I have CHF and will be having open heart surgery to replace a valve, how long is recovery and will I be in a lot of pain after surgery?
Mostly 3 months. It depends on which valve, how many valves, how the surgery will be done, and your current physical condition. If you are young, doing fine and have normal kidneys, liver, and lungs, and have the surgery for one of your valves, you will recovery quickly like 5 days hospitalization and 1.5-3 months for full recovery.
It depends. The recovery time is dependent on your general state of health prior to surgery (true of any surgery), the healthier you are, the quicker the recovery. Most likely, your hospital stay (if you're otherwise healthy) will be about 5-6 days and then it will take several weeks to get back to "normal". There will be some pain early on, but will get better quickly hopefully.
6 weeks, no. You should be better than you were before surgery within about six weeks. You should not have a lot of pain after the first two weeks.
10-12 wks to recover. It takes about 10-12 wks to recover if no major post operative complications. Expect a few wks faster recovery if done minimally invasive. Hospital stay after surgery is about 5-7days.
Two months. You will hopefully only spend 3-5 days in the hospital. It will take a couple weeks to feel better from the surgery, one month for driving, two months before the sternum is healed and then resume full activity. Pain is very subjective, but also depends on the approach: sternotomy, thoracotomy, minimally invasive etc. Over all the pain should be taken care adequately by your doctors.
One to 3 months. It depends on several things including the age and fitness of the patient as well as the technique used to replace the valve. In general less invasive techniques have a recovery of 4 to 6 weeks and conventional surgery 6 to 12 weeks.
I had open heart surgery to replace my auortic valve. Now they are saying I have cystic medial necrosis. Does this mean I have marfans?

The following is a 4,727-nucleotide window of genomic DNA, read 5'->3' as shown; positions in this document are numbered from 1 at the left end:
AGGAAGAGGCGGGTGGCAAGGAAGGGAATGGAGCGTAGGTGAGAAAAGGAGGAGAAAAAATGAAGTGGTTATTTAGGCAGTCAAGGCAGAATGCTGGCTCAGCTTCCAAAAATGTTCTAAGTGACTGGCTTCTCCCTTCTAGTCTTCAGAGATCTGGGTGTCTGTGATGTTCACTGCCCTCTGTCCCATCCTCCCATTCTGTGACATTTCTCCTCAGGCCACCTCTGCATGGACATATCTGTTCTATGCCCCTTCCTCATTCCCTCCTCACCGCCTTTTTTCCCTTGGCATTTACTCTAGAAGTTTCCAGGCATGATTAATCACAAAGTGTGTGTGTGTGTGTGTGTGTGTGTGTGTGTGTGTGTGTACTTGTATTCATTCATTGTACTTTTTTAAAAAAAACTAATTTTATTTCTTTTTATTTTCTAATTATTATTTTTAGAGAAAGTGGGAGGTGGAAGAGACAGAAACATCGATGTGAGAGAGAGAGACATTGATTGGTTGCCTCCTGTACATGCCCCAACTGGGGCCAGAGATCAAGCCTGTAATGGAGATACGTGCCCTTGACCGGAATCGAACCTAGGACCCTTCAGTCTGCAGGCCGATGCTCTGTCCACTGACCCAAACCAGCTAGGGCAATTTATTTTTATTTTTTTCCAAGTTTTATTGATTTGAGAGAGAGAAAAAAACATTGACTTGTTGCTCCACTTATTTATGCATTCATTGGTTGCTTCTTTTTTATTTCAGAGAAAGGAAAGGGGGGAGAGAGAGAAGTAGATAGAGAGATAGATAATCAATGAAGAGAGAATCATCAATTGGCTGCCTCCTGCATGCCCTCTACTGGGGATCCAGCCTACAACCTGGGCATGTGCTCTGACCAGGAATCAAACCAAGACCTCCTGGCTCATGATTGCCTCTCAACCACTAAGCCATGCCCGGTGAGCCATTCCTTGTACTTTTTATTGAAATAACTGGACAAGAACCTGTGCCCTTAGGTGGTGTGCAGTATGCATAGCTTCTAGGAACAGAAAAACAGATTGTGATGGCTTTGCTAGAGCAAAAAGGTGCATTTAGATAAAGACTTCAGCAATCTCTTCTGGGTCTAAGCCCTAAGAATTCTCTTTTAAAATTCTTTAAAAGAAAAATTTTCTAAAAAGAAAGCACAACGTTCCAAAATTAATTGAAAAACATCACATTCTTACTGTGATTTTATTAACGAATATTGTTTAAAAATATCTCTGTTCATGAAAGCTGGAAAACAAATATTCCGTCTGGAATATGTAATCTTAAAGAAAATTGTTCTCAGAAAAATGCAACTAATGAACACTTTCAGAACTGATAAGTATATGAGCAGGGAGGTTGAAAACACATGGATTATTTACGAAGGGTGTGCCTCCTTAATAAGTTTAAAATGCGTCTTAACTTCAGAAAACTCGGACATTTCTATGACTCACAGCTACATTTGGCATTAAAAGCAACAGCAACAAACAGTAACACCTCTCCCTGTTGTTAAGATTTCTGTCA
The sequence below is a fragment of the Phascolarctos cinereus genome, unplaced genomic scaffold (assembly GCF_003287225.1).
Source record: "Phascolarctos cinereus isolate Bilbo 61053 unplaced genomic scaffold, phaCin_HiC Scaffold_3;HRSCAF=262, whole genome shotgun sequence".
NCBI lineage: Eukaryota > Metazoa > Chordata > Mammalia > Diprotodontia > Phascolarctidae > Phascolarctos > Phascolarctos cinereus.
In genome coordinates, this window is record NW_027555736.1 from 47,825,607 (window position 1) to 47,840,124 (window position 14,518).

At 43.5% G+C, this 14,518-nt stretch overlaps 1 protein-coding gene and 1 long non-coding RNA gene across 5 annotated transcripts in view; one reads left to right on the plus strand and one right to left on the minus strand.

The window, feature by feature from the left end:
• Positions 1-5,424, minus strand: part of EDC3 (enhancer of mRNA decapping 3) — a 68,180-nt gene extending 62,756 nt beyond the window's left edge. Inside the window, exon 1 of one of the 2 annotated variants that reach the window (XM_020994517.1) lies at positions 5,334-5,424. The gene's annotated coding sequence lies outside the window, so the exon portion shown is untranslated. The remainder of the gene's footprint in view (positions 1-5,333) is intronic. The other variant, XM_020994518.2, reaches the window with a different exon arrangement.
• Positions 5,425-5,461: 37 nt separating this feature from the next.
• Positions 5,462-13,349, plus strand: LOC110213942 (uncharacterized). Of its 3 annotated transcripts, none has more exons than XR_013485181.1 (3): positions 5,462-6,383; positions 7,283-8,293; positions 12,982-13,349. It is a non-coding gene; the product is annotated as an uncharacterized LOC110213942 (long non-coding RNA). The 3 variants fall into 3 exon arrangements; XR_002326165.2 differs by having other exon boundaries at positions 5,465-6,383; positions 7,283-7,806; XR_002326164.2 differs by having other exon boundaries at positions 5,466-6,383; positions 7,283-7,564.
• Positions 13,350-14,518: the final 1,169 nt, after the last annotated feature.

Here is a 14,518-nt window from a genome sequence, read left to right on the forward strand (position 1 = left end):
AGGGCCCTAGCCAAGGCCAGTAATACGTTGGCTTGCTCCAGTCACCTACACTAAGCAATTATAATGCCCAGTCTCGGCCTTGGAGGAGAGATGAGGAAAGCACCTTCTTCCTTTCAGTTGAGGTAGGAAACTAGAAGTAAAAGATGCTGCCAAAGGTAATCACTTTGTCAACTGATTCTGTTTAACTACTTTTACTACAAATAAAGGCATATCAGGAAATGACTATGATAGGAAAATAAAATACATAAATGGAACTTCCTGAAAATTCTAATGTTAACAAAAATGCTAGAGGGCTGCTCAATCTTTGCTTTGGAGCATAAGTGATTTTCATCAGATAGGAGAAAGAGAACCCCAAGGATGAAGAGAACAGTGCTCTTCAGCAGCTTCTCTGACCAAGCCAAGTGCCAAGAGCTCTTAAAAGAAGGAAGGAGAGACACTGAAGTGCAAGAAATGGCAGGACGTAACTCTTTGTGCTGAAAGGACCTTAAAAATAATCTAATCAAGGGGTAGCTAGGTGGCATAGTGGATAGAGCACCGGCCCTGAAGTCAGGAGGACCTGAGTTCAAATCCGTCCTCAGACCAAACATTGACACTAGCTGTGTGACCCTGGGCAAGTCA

Possibly. One of the features of Marfan's (a disorder of abnormal collagen tissue formation) is cystic medial necrosis, leading to abnormal tissue within the layers of the aorta which can lead to anneurysm formation of the aorta (a risk for regurgitation, rupture, and dissection). When such an aortic root measures more than 50 mm in diameter, these risks increase and require aortic root repair +/- avr if ai.
Not necessarily. Cmn is an inherited disorder that increases the chance if developing aneurysms and dissections of the aorta and other large vessels. It is a disease of what we call connective tissues. It is often found associated with marfan's but can also be seen in patients with ehlers-danlos syndrome and annuloaortic ectasia.
My sister had an open heart surgery onths ago now she is in hospital with congestive heart failure what's the chance to survive?
Ask her doctor. With her permission. We do not have enough information to make that assessment. Her cardiologist is in the best position to make that assessment. Wish you and her the best.
Multiple variables. Survival in this setting depends on the amount of cardiac damage (lv function), upon the severity of CHF symptoms, the associated systemic tissue perfusion, and other comorbidities (like renal function, diabetes, bp, and cardiac arrhythmias that might be present. Overall, the pre-bypass heart function coupled with such comorbidities will dictate long term prognosis. Respiratory status.
Depends. Sorry your sister is sick. Prognosis with heart failure depends on a lot of things like age, other illnesses, heart function, the reason for the heart failure, and the extent to which this can be addressed.
Is open heart surgery the only way to address discrete subaortic stenoisis (membrane behind the aortic valve? Are there alternatives?
Subaortic stenosis. Can be congenital or acquired at different ages. You must have a cardiologist and have regular ECHOS. The SAS, usually is muscular cardiomyopathy, which narrows the tunnel for the blood to go through the valve. As the resistance increases, is indication for surgery. Cure of fixed subaortic stenosis (SAS) remains a surgical challenge.